Here's What Brands Can Do To Break Into Gen Z's Minds

Emily Bright

Who would have ever thought that being born between 1997 and 2012 would be some of the most fascinating minds to dive into and also one of the most mysterious. Growing up in a world of modern technology, social media, and constant societal changes, Gen Z undoubtedly determines the future of consumer culture, and understanding how they think is vital to successful branding.

Brands and marketers seem to be obsessed with Gen Z and how they interact with the world. Growing up in the era of social media presents uncharted waters, and brands are dying to know what goes on in these young adults' minds who grew up naturally tech-savvy. But being tech-savvy isn't Gen Z's only accomplishment. Gen Zers prove to be ambitious, competitive, socially and environmentally-conscious, passionate, and they want to see these characteristics echoed in the brands they support.

Marketers want to uncover how Gen Z follows trends, what values they align with, and how brands can assert themselves as the dominant choice in the industry. Yet, it seems that the market has fallen short with this task. Marketing Week wrote that Gen X markets are "struggling" to appeal to consumers under 25-years-old, highlighting the disconnect between older generations and the current Gen Z consumers. Often focusing on the negative stereotypes of Gen Z, marketers tend to miss the mark of finding an emotional connection with consumers, which is one of the best tactics for building a strong brand image. In reality, Gen Z just wants to support brands that help them shape their individual identities and self-image as well as making their purchases feel justified.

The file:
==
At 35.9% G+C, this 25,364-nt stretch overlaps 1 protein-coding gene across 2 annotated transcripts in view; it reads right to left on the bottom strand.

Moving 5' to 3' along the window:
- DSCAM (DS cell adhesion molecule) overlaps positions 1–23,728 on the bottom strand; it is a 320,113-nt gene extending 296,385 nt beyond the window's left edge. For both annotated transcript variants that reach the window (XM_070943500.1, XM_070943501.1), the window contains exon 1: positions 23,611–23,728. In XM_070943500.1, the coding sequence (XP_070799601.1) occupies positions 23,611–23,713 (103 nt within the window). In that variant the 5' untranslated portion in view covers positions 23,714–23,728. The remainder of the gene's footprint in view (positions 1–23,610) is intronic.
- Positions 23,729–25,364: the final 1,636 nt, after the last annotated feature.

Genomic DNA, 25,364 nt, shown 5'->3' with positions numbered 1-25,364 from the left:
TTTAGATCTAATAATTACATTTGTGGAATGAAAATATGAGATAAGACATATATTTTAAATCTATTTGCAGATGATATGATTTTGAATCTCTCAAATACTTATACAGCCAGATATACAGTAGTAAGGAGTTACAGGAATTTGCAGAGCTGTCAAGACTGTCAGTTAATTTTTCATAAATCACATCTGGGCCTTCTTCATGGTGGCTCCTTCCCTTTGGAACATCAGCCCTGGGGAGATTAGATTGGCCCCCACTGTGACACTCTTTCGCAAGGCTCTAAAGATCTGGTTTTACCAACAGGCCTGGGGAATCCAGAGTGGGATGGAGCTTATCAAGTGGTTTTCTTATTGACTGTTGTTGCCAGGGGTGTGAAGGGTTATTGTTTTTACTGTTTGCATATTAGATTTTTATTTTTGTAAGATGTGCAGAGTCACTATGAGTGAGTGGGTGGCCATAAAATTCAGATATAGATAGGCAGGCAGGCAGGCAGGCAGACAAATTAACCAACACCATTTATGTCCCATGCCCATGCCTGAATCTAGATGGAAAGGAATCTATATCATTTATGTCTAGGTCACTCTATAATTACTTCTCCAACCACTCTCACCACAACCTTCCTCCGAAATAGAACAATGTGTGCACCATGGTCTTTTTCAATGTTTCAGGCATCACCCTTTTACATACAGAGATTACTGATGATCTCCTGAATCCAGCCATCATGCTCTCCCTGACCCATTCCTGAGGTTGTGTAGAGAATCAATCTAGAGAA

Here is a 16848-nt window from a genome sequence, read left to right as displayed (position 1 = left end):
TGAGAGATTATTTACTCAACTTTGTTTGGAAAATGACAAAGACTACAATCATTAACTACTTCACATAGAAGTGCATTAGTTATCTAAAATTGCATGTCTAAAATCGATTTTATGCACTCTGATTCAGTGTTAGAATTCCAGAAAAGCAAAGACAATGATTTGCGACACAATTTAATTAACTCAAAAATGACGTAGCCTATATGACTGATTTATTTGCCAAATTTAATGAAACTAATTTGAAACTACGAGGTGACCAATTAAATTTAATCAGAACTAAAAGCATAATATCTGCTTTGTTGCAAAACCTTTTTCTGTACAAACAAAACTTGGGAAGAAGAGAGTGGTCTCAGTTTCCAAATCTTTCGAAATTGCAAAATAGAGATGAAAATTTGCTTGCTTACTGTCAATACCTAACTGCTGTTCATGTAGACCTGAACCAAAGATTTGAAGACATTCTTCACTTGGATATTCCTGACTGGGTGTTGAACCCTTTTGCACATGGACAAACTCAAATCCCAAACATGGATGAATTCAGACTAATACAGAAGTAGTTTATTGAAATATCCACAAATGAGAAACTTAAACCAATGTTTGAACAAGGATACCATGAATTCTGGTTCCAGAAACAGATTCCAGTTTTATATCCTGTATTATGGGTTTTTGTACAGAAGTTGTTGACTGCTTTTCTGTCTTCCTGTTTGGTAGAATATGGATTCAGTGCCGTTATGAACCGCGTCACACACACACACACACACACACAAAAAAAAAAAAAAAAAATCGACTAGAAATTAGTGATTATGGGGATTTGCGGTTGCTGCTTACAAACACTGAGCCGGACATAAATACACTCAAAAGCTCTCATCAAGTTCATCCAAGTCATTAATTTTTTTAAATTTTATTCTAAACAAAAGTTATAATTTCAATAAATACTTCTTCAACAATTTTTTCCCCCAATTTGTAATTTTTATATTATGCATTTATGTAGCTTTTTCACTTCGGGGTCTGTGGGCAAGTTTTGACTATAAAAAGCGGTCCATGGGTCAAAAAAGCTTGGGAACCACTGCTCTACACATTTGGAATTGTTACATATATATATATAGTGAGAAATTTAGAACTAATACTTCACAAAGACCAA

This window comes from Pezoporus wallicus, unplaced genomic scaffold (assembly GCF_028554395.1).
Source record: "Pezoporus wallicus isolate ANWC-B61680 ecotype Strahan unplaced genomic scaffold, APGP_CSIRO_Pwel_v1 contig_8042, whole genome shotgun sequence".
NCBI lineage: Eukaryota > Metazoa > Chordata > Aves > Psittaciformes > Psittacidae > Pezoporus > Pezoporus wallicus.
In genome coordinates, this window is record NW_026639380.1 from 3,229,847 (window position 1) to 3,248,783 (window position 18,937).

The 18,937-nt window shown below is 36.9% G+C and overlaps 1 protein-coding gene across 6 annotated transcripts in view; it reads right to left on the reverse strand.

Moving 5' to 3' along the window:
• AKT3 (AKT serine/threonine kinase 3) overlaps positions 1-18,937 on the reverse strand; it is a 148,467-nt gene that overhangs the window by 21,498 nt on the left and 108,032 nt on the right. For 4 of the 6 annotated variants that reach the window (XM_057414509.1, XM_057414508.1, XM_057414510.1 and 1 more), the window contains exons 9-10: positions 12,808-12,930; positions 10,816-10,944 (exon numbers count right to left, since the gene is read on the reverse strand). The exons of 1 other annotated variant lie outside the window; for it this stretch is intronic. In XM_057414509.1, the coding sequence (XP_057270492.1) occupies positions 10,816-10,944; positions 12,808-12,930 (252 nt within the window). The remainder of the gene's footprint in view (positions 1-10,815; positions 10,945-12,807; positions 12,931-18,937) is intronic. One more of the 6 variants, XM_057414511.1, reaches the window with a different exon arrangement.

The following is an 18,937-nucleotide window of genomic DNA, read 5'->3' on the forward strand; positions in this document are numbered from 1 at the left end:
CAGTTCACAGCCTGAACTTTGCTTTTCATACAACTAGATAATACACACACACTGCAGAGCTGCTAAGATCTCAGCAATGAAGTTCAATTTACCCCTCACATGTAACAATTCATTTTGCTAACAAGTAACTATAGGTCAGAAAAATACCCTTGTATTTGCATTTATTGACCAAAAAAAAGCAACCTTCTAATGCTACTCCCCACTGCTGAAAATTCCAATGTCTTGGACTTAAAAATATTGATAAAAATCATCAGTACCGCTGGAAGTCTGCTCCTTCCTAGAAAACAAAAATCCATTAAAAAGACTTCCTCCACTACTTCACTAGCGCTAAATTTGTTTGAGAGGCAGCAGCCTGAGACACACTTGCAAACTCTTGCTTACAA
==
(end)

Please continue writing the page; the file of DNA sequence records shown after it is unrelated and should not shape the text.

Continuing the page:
In February 2020, Adweek released a piece on which brands have made the best emotional connection to young consumers. Among the most successful are Xbox, Playstation, Spotify, Sephora, H&M, American Eagle, Vennmo, and Louis Vuitton. What do they all have in common? They each have a strong brand image, a signature style, an interactive and appealing nature, and an allure to technology (because let's face it, technology is a very big part of Gen Z.) When looking to appeal to Gen Z, use these brands' marketing strategies and strongly-formed brand intimacy as models.

Gen Z holding sign that reads

In 2018, Forbes released an article highlighting the ways to market to Gen Z, as told by the Forbes Communications Council. The main takeaways include telling the truth to consumers, working with influencers, start by knowing that you don't know anything, and providing digitally native experiences, among others. But what about the perspective from true Gen Z consumers themselves?

One undeniable fact holds true- transparency is key in retaining a Gen Z audience, especially a college-aged audience. Morality and truth are seamlessly incorporated into the buying habits of Gen Z and their inherent support of a brand. That's why The Spin spoke to other Gen Z college students to see what they value most in a brand, what kind of marketing tactics are effective, and what turns them off to a product.

Our biggest takeaway: marketers must appeal to Gen Z's shared ethics and values.

Ritika Chopra, a student at the University of Texas-Austin, says that a brand’s ethics are crucial to her and her decision on who to support. "Many of my consumer choices are influenced by whether or not the company acts with integrity, spanning from ethical sourcing, proper treatment of employees, and fulfillment of legal responsibilities. Going hand in hand with integrity, it is also important to me that a company partakes in corporate social responsibility. Most companies have a substantial platform to push positive change, and it's really important that brands recognize and act on this advantage. Especially in these challenging times, if a company chooses to turn a blind eye to the entire situation, I find it difficult to support their efforts. A brand that I support is not a brand that is purely driven by profitability."

Lizzie Schneider, a student at the University of Southern California, values brands that are environmentally friendly and socially conscious. "We want to support brands that align with our own ideals. We want to see brands who have a strong online presence support social justice causes, and we want them to intertwine this work with their products. If these brands stand strongly for valuable causes and have accessible pricing, design, and PR strategies, they are a brand worth reckoning with."